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## Operations and Lawvere theories

Groups are in particular sets equipped with two operations: a binary operation (the group operation) $(x_1, x_2) \mapsto x_1 x_2$ and a unary operation (inverse) $x_1 \mapsto x_1^{-1}$. Using these two operations, we can build up many other operations, such as the ternary operation $(x_1, x_2, x_3) \mapsto x_1^2 x_2^{-1} x_3 x_1$, and the axioms governing groups become rules for deciding when two expressions describe the same operation (see, for example, this previous post).

When we think of groups as objects of the category $\text{Grp}$, where do these operations go? They’re certainly not morphisms in the corresponding categories: instead, the morphisms are supposed to preserve these operations. But can we recover the operations themselves?

It turns out that the answer is yes. The rest of this post will describe a general categorical definition of $n$-ary operation and meander through some interesting examples. After discussing the general notion of a Lawvere theory, we will then prove a reconstruction theorem and then make a few additional comments.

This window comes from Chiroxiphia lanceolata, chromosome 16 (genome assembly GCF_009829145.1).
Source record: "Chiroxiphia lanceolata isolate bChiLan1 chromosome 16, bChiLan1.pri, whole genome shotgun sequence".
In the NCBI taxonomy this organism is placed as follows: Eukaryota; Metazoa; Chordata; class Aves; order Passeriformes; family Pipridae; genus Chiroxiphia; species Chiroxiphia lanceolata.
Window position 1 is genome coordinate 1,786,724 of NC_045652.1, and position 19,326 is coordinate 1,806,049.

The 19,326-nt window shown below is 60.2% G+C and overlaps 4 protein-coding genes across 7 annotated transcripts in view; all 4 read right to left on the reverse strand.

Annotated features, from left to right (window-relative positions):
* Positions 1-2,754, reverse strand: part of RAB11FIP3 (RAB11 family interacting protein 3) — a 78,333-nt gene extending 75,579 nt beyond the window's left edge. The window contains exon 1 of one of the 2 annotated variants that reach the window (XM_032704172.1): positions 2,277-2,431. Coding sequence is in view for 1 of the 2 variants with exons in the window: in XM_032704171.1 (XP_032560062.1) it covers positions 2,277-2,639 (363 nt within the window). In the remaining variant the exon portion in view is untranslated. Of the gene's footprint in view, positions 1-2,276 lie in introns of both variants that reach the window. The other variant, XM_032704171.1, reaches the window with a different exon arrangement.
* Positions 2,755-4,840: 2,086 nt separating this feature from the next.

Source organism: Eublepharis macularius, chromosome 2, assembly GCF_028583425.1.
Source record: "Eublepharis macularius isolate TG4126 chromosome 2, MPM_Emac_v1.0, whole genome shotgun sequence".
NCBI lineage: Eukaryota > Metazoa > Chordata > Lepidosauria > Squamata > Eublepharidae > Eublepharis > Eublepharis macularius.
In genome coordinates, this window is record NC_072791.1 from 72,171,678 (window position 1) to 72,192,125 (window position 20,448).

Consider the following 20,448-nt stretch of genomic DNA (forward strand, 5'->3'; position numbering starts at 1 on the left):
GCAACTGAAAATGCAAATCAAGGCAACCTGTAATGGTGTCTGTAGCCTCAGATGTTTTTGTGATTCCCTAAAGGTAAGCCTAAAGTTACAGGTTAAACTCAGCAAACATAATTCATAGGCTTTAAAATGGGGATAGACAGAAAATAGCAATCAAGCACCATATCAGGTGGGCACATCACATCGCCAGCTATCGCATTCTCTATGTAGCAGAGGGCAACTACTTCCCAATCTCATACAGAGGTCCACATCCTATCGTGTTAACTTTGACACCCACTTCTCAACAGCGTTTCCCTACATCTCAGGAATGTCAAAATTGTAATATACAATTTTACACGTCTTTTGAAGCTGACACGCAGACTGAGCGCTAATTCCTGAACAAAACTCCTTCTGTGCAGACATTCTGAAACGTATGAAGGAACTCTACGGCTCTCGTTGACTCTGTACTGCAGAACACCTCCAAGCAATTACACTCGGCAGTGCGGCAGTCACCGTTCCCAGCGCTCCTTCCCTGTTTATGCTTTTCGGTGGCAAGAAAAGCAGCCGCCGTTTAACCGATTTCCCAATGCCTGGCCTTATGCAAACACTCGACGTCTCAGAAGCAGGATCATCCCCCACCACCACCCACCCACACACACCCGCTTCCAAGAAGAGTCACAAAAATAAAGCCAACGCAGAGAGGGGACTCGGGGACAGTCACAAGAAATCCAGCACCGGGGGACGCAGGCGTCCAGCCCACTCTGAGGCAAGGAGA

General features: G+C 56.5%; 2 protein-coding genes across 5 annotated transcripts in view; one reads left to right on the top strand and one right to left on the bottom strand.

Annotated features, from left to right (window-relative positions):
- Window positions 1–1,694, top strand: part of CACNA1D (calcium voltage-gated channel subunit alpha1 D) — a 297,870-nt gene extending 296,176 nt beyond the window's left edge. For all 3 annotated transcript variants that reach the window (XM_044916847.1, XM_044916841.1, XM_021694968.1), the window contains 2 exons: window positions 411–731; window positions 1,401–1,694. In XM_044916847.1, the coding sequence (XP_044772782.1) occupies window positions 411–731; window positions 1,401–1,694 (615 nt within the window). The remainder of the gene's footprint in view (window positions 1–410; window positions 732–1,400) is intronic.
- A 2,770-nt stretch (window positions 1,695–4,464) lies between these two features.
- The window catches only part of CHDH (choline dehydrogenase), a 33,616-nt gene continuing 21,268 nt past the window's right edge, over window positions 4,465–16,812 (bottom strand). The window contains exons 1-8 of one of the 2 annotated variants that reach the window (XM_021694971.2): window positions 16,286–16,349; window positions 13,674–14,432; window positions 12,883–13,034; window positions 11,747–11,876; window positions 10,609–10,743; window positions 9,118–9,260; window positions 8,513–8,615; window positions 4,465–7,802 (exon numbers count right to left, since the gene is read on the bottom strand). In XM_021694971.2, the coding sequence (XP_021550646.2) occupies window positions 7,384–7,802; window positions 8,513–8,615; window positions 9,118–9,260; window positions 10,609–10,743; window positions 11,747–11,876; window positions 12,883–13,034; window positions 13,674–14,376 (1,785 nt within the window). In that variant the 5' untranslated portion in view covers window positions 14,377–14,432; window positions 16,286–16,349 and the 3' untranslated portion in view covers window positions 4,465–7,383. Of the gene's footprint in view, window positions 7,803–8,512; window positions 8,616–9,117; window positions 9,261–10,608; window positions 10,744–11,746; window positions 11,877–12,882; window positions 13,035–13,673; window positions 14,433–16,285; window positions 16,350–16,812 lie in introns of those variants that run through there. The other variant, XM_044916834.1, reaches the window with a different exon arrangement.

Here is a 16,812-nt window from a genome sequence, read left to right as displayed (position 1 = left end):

The general definition

Since operations are functions involving underlying sets, the appropriate categorical setting here is not a bare category $C$ but a concrete category, namely a category equipped with a faithful functor $U : C \to \text{Set}$, which we will think of as the underlying set (forgetful) functor.

What should “operations on the objects in a concrete category” mean, then? Well, an $n$-ary operation is in particular a family of functions

$\displaystyle \eta_c : U(c)^n \to U(c)$

for all objects $c \in C$. Morphisms ought to preserve operations, hence if $f : c \to d$ is a morphism then we ought to have

$\displaystyle \eta_d \circ U(f)^n = U(f) \circ \eta_c$.

But this is precisely the condition that $\eta_c$ defines a natural transformation between the functors $U^n$ and $U$! Hence we have our definition: an $n$-ary operation on the objects of a concrete category $(C, U)$ is a natural transformation $U^n \to U$.

The following straightforward theorem will determine what the $n$-ary operations are in many familiar concrete categories.

Theorem: Let $(C, U)$ be a concrete category with finite coproducts such that $U$ is representable by an object $u \in C$. Then the $n$-ary operations on objects of $C$ can be naturally identified with morphisms $u \to u \sqcup ... \sqcup u$ (the coproduct of $n$ copies of $c$), or equivalently with elements of the underlying set $U(u \sqcup ... \sqcup u)$.

Corollary: In particular, the above conclusion holds if $U$ has a left adjoint.

Proof. Under the hypotheses, it follows that $U^n$ is represented by $u \sqcup ... \sqcup u$, and then the conclusion follows from the Yoneda lemma. $\Box$